Facebook to be fined $871,000 after letting Cambridge Analytica mine users’ data

Elias Hubbard
July 11, 2018

Facebook has been hit with a maximum possible fine for allowing political consulting firm Cambridge Analytica to harvest the information of millions of people without their consent.

The UK's information commissioner, Elizabeth Denham, said she would fine the social network as her office investigates how the data of tens of millions of users was improperly accessed. The fine "sends a clear signal that I consider this a significant issue, especially when you look at the scale and the impact of this kind of data breach".

Facebook has said that a Cambridge University lecturer named Aleksandr Kogan collected the data legitimately through a personality quiz app but then violated Facebook's terms by sharing the information with Cambridge Analytica, a firm later hired by the Trump presidential campaign during the 2016 USA election.

Facebook will get a chance to respond to the proposed penalties before the ICO releases a final decision.

Erin Egan, Facebook's chief privacy officer, acknowledged in a statement Tuesday that Facebook "should have done more to investigate claims about Cambridge Analytica and take action in 2015".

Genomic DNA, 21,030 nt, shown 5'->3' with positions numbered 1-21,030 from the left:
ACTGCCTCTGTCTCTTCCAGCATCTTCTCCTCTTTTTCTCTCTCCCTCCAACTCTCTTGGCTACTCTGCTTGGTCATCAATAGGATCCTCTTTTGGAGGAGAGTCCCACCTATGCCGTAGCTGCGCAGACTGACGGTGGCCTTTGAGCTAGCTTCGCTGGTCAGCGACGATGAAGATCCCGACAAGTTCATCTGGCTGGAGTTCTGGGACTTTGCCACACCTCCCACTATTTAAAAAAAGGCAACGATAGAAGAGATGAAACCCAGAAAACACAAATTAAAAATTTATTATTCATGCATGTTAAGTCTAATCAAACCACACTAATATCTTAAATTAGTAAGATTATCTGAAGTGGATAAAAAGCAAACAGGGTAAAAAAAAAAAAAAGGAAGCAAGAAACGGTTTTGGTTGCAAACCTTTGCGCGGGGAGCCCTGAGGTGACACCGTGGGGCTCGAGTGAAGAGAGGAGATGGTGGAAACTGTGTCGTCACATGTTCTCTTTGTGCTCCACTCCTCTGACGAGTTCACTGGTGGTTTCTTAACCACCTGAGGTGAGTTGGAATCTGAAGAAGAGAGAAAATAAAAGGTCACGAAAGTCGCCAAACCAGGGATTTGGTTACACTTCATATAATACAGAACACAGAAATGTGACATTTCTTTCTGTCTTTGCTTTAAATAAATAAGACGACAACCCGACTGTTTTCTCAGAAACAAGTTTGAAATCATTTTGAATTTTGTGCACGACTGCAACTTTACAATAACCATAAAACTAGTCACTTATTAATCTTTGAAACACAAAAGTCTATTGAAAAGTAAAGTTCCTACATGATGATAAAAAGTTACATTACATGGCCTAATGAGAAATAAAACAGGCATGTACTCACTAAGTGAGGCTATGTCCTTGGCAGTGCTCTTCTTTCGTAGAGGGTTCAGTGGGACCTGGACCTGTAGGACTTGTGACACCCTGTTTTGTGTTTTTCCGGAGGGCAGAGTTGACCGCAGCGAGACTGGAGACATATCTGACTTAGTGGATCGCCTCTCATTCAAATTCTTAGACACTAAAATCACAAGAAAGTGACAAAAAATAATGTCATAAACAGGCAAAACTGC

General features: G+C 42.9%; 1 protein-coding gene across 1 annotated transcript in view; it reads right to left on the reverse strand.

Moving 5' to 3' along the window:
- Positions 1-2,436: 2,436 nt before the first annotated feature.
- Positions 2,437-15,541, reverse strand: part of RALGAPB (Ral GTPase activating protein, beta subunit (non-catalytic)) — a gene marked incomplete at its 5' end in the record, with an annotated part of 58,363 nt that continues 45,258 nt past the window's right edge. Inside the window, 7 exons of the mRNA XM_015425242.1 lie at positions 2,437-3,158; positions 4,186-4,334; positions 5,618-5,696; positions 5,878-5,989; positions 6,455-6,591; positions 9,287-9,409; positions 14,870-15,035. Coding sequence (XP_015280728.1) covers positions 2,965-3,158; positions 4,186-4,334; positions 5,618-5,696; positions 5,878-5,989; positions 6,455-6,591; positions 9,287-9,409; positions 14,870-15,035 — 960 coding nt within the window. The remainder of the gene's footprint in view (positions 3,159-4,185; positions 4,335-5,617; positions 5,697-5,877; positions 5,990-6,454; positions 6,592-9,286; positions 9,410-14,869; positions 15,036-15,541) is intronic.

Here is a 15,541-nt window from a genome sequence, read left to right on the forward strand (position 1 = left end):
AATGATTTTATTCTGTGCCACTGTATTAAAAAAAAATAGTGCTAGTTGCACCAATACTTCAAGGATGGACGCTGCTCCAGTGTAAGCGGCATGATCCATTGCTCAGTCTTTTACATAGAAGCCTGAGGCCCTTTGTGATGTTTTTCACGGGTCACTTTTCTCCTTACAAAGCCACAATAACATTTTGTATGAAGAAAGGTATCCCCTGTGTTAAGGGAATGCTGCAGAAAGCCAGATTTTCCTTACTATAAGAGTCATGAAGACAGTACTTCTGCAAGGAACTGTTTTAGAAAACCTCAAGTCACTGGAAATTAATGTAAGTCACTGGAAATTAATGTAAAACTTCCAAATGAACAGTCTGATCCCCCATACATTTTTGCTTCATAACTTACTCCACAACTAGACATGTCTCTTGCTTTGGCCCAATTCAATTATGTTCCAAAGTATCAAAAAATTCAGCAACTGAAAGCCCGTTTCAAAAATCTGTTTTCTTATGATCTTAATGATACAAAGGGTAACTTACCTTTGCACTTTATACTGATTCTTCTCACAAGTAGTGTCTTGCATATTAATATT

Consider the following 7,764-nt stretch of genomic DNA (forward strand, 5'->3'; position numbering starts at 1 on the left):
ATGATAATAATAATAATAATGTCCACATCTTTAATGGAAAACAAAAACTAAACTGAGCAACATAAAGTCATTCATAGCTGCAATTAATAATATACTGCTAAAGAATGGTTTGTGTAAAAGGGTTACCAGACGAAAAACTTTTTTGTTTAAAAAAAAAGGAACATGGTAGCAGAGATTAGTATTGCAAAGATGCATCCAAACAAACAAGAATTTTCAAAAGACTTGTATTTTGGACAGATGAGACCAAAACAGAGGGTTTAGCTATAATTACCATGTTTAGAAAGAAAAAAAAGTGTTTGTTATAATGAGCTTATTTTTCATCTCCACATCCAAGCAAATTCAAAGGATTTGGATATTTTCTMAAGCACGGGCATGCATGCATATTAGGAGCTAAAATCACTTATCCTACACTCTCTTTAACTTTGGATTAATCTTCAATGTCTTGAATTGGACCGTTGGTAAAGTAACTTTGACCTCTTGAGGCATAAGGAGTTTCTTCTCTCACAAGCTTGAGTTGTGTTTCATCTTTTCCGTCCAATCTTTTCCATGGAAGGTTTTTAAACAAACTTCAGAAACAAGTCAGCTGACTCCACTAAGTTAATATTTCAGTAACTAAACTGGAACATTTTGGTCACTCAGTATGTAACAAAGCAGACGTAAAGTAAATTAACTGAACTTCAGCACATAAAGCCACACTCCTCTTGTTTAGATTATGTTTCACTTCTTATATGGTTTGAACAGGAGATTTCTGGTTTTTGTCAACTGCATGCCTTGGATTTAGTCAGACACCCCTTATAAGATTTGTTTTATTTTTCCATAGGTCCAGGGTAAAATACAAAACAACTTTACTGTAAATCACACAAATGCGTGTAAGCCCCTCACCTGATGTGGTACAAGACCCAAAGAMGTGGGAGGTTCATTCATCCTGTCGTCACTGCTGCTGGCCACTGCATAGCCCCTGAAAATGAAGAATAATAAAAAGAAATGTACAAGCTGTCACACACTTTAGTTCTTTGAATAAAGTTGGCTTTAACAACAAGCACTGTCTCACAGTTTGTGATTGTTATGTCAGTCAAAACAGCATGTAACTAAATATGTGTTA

"This can not by left to a secret internal investigation at Facebook".

The probe "concluded that Facebook contravened the law by failing to safeguard people's information".

The ICO is also investigating 29 other social media companies, political campaigns, parties and other commercial actors over their roles in the European Union referendum. "We're reviewing the report and will respond to the ICO soon". But not all the data may have been deleted, according to some reports. The region's competition chief said the social media company had provided misleading information about its privacy promises during its 2014 acquisition of the messenger app WhatsApp. The U.K.'s investigation found "evidence that copies of the data/parts of it also seem to have been shared with other parties and on other systems beyond", which "potentially brings into question the accuracy" of Cambridge Analytica's assertion that it wiped the data from its stores.

Politicians are calling for greater transparency from Facebook in light of the ICO fine.

Facebook will be put under more scrutiny by United Kingdom regulators involving “evidence that copies of the data/parts of it also seem to have been share with other parties and on other systems beyond” despite Cambridge Analyticas declaration that it had wiped all the data that it was asked to.

Other reports by Click Lancashire

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